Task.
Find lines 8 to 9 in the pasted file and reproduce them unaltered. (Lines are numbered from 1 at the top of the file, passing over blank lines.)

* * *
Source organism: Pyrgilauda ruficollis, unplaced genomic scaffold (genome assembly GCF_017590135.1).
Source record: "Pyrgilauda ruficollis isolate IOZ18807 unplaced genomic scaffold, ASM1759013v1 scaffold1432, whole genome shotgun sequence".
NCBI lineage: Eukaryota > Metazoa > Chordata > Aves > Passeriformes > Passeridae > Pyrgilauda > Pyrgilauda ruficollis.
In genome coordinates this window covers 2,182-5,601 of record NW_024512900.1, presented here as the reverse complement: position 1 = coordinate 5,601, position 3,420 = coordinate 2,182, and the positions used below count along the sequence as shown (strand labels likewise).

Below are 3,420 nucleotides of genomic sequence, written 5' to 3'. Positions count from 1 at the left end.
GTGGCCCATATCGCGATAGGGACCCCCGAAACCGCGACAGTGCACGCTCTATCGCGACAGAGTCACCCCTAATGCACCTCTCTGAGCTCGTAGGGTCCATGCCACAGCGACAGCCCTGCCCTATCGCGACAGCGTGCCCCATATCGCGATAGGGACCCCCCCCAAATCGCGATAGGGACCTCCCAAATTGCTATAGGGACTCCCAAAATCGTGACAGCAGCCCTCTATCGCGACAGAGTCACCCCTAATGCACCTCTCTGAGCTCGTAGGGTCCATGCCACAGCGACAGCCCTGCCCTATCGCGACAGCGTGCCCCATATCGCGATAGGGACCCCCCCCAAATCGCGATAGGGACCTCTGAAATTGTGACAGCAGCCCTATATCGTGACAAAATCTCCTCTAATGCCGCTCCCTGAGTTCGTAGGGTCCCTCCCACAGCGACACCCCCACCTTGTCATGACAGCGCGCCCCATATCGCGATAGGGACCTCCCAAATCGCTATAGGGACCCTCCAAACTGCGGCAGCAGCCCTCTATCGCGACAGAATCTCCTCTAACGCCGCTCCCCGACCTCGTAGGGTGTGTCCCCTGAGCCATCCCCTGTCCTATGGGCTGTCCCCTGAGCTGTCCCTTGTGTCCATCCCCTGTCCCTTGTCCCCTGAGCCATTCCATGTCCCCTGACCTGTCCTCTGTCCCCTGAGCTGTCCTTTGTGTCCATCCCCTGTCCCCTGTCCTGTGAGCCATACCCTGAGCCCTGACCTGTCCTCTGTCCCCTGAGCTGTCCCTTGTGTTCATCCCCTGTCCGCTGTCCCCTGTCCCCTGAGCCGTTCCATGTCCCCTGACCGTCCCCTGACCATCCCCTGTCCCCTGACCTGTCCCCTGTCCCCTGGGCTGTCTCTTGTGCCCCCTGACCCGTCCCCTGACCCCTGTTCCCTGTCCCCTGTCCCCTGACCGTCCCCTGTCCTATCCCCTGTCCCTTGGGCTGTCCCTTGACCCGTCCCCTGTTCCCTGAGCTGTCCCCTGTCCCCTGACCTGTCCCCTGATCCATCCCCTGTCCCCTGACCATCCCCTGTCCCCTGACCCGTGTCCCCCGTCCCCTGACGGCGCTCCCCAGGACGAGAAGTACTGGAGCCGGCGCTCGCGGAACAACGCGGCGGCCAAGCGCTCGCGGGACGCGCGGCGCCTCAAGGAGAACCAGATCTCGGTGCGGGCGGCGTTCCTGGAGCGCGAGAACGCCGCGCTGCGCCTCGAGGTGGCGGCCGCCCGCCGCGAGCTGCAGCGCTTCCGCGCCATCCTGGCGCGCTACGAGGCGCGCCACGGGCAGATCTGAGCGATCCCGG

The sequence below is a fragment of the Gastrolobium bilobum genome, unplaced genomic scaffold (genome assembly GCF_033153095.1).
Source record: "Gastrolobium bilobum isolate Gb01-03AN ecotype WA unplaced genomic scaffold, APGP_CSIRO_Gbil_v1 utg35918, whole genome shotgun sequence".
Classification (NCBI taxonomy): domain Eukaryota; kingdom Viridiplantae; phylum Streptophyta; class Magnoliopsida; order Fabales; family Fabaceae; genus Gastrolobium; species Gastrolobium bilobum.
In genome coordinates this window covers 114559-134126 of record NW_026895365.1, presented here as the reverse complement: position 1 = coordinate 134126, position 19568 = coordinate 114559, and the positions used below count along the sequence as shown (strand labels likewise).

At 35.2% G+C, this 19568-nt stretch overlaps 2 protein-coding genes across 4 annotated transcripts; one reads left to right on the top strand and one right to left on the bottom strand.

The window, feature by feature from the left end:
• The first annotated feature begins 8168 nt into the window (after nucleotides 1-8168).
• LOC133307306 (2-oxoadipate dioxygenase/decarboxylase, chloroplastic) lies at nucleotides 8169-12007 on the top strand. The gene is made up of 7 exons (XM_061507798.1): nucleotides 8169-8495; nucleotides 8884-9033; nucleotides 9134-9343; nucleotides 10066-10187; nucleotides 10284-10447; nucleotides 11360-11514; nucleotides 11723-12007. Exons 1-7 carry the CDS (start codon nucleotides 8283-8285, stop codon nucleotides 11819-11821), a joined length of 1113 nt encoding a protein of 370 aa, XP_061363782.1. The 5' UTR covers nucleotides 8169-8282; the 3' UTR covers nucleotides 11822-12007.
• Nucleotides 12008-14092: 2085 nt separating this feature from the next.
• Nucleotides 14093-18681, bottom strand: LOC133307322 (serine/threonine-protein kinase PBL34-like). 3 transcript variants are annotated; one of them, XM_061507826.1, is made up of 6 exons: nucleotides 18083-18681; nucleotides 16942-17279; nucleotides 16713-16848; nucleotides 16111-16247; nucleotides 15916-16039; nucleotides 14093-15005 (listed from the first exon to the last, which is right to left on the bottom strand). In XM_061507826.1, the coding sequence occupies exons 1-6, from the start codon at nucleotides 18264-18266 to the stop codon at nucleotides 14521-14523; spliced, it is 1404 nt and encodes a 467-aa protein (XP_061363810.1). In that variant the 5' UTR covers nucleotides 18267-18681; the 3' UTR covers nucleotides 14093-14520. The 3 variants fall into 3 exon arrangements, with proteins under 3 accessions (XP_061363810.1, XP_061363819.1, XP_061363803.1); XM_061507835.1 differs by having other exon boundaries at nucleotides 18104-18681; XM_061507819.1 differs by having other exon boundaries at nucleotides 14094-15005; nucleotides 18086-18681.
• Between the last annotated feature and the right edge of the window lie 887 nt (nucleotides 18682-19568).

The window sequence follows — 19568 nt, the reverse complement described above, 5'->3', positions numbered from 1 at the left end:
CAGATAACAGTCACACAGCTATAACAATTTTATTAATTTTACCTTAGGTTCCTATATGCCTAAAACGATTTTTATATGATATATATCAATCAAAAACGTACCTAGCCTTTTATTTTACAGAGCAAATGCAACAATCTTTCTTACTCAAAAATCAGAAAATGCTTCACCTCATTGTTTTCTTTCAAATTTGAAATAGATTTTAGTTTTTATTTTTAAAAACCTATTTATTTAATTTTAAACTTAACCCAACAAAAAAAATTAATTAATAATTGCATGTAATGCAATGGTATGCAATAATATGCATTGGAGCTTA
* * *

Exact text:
Source record: "Gastrolobium bilobum isolate Gb01-03AN ecotype WA unplaced genomic scaffold, APGP_CSIRO_Gbil_v1 utg35918, whole genome shotgun sequence".
Classification (NCBI taxonomy): domain Eukaryota; kingdom Viridiplantae; phylum Streptophyta; class Magnoliopsida; order Fabales; family Fabaceae; genus Gastrolobium; species Gastrolobium bilobum.